A saying goes: Perfect practice makes perfect. Vince Lombardi observed, “Perfection is not attainable, but if we chase perfection we can catch excellence.” That pursuit of perfection is something we should never deny to those of our members who want that chase.

I know a soldier who was never given access to or a chance to practice any Army obstacle course. The soldier was sent to an Army school where passing the “O” course was required, and only two chances were allowed. The soldier failed and was sent home. Later, at a subsequent school, with practice and preparation, the same soldier excelled on the “O” course and finished as a distinguished graduate. So the question is, why was the soldier not allowed to try and try and try in the first iteration? Stated differently, why would we deny success when success is within reach?

I know a soldier who is a better than fair shot, but had never shot the “pop-up” targets on the Army qual course. The soldier shot a poor but passing score (29/40) and was pulled off the line so other soldiers could shoot. Passing is 23 hits on 40 exposures; that’s a 42% miss rate … with no pressure, no one shooting back. This is passing for the most fundamental skill of a soldier? Our soldier was genuinely embarrassed to leave the line with such a poor score, and not a little angry at not being given an opportunity to shoot again in a subsequent relay. But, here, the management decision was made and “better was the enemy of good enough,” and good enough was allowed to win.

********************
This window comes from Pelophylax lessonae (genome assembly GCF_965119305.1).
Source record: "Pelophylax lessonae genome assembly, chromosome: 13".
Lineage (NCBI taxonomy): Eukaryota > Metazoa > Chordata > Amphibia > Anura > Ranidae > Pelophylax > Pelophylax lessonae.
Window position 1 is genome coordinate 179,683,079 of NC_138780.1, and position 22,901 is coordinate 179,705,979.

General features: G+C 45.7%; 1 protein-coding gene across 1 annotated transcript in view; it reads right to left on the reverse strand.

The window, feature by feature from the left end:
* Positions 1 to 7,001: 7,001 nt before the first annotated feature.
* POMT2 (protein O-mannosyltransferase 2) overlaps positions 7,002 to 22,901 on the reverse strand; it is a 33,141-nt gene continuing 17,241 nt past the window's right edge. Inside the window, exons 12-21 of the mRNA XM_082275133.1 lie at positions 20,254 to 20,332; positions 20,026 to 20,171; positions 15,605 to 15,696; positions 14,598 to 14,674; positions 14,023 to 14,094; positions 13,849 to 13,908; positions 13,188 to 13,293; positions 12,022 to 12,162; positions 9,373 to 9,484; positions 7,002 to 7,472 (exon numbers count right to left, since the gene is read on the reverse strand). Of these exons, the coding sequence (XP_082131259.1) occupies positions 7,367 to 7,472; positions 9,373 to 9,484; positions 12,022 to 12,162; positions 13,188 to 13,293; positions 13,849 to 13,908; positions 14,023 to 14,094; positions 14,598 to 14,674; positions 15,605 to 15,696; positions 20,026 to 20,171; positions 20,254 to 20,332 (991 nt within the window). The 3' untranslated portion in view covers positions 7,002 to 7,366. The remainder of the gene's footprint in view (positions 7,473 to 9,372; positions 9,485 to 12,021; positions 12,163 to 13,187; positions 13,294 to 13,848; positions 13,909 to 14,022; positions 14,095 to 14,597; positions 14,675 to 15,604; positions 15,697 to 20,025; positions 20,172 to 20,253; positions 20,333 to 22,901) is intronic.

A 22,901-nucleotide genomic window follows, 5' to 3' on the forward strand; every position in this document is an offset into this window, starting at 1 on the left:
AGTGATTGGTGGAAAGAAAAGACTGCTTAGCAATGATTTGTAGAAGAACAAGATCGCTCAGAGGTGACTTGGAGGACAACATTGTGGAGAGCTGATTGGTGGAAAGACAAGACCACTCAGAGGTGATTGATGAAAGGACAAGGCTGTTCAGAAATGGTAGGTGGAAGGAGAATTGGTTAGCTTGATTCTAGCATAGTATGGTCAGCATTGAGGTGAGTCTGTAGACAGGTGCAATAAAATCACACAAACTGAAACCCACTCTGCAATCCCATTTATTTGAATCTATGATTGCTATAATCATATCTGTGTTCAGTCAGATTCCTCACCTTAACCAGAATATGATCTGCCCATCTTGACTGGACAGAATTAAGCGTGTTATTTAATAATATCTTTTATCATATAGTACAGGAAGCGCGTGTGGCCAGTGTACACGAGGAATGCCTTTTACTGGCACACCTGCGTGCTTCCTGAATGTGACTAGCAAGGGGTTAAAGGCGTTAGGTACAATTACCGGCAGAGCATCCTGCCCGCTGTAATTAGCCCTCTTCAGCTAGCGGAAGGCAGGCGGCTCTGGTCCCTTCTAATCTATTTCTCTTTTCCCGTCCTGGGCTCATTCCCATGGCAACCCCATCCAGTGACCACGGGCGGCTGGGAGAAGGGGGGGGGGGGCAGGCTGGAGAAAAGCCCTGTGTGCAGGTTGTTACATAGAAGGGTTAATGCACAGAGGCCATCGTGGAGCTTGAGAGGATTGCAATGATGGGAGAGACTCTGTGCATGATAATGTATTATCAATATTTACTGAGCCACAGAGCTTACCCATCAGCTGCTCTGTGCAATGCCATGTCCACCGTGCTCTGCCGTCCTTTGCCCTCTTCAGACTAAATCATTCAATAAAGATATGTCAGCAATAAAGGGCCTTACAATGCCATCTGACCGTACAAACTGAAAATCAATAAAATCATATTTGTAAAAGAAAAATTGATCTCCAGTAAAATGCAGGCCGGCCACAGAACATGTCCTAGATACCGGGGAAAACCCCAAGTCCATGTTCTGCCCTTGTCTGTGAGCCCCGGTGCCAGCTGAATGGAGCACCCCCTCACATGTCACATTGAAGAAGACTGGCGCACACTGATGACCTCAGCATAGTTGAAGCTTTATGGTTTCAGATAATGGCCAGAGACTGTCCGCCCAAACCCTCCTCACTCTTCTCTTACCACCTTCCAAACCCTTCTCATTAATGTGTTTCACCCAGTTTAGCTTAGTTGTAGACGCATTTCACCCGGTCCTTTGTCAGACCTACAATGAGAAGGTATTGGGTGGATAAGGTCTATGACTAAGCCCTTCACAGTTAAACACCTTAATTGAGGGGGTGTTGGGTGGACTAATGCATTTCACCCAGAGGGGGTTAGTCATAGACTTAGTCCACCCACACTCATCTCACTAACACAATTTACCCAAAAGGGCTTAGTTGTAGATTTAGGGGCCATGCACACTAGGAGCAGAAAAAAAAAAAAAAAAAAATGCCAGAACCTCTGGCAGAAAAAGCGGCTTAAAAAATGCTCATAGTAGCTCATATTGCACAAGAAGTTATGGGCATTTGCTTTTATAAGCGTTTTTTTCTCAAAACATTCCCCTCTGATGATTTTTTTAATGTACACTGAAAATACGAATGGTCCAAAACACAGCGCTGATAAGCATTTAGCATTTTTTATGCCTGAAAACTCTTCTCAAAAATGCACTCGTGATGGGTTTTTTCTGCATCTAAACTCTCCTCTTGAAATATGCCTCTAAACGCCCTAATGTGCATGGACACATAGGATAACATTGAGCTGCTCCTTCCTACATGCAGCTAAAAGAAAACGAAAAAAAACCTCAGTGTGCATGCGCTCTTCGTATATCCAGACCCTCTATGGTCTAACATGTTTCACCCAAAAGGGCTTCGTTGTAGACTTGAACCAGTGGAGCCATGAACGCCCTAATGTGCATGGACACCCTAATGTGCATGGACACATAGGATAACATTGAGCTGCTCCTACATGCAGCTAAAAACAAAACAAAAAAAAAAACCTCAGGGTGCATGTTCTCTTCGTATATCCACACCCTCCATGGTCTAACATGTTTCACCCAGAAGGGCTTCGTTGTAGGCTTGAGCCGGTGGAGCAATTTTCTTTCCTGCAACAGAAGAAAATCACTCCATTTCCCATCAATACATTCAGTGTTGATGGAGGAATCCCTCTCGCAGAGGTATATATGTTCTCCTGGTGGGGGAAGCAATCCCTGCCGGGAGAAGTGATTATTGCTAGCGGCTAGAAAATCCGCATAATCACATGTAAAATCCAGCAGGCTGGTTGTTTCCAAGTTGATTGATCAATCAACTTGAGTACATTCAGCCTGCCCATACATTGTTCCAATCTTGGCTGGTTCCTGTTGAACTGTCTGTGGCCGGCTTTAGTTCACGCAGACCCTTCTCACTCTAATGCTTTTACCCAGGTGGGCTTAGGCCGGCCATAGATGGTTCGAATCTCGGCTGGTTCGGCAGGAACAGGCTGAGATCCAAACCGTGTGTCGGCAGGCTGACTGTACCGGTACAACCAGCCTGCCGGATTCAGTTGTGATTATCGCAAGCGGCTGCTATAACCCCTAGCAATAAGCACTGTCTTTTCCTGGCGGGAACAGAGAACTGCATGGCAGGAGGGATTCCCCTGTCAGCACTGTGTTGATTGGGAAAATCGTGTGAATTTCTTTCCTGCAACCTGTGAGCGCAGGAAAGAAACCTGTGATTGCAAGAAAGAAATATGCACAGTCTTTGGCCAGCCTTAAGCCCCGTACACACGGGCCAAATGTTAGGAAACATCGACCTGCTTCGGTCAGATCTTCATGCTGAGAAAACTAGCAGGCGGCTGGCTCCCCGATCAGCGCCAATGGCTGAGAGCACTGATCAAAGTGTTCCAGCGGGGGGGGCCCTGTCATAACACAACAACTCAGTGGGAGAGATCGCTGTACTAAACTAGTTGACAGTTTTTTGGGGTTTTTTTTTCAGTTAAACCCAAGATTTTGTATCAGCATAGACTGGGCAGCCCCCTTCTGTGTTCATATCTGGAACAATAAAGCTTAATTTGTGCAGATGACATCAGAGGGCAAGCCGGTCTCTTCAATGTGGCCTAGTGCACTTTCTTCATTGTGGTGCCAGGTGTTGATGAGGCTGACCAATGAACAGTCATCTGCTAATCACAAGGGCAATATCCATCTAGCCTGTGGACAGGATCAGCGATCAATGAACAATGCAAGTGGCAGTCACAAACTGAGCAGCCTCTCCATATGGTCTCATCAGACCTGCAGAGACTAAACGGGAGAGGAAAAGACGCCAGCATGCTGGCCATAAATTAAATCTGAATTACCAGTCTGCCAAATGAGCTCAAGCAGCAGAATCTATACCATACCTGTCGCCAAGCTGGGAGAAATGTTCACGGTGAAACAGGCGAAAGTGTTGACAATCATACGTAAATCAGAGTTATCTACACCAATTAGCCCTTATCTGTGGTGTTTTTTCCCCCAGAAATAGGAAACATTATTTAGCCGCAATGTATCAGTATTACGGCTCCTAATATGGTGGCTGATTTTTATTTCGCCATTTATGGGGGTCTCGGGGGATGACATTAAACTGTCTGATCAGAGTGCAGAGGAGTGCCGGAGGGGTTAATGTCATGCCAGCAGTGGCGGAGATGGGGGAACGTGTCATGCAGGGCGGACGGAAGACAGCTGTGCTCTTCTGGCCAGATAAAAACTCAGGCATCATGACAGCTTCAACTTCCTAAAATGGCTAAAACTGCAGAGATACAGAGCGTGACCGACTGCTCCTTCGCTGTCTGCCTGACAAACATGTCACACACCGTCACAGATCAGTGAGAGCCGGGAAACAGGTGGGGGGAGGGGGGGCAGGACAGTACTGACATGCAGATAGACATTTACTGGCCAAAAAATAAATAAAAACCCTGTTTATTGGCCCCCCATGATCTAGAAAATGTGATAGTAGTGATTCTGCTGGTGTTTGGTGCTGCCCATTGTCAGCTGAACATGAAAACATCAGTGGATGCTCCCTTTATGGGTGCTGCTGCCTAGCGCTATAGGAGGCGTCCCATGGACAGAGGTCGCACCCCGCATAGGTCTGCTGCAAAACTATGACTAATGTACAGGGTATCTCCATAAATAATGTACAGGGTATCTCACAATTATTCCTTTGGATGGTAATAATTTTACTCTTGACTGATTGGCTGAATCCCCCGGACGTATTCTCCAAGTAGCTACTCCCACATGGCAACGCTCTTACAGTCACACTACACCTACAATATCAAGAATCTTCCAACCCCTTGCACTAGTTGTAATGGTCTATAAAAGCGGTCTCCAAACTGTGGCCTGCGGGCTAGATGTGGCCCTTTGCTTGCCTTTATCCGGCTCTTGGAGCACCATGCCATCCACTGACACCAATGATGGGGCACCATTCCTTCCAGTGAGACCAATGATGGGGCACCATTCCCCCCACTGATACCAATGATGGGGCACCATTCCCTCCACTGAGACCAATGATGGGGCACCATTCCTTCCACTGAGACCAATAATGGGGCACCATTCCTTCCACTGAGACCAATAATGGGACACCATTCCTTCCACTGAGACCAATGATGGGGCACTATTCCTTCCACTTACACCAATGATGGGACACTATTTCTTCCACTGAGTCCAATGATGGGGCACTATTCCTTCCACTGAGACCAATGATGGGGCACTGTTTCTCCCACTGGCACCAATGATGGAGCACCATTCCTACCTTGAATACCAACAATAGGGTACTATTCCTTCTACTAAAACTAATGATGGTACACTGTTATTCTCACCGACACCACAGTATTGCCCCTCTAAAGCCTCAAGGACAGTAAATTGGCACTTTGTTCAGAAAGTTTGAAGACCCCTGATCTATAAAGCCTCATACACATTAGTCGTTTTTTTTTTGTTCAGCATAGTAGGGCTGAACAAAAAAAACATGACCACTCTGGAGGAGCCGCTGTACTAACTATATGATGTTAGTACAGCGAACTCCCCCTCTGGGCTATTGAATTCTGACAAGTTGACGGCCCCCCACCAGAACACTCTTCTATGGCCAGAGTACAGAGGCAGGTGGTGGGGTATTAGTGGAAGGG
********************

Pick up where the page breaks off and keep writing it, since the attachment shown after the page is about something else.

Malcolm Gladwell wrote that “ten thousand hours is the magic number of greatness.” If the Army has a soldier who is willing to dedicate 10,000 hours to maxing the “O” course or perfecting his sight alignment and trigger squeeze, why would we deny him the opportunity? If we are smart, we won’t, for two reasons. If we do:

we deny that soldier the pursuit of perfection that may result in excellence, and
we lead that soldier to be satisfied with mediocrity.

If we’re going to be a force of limited numbers, those few we have must be allowed to be their best.

The world of the warrior is not the world of the feather merchants. In a fight, you cannot hit your opponent too hard, you can only end the fight more quickly. I do not disparage the store clerk for his expertise in sweeping a floor, and he may be rightfully proud of a job well done; but dust isn’t life. For the warrior who deals in life, excellence must be a routine mindset in all military endeavors, especially shooting, because “when it comes time to shoot, you are doing so for your life, or the life of someone else.”

Stay safe all,
John Tate

Technical use of force / excessive force / 42 USC 1983 case

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Technical use of force / excessive force / 42 USC 1983 case
by John Tate
from law-reviews.googlegroups.com

((Prefatory comment. This case presents an interesting extension to several other police-shooting-at-car-in-self-defense cases. [1]))

It is the facts of Havens v. Johnson [2] that make it interesting, because the case itself deals with a somewhat minor, legal technicality.

The Facts.

Darrell Havens was the intended target of a sting operation; he was to deliver a stolen car to an informant in exchange for money and drugs. Additionally Havens had been identified as having “had outstanding warrants for robbery and weapon possession, had previously fled from law-enforcement officers, and had associates known to carry weapons.”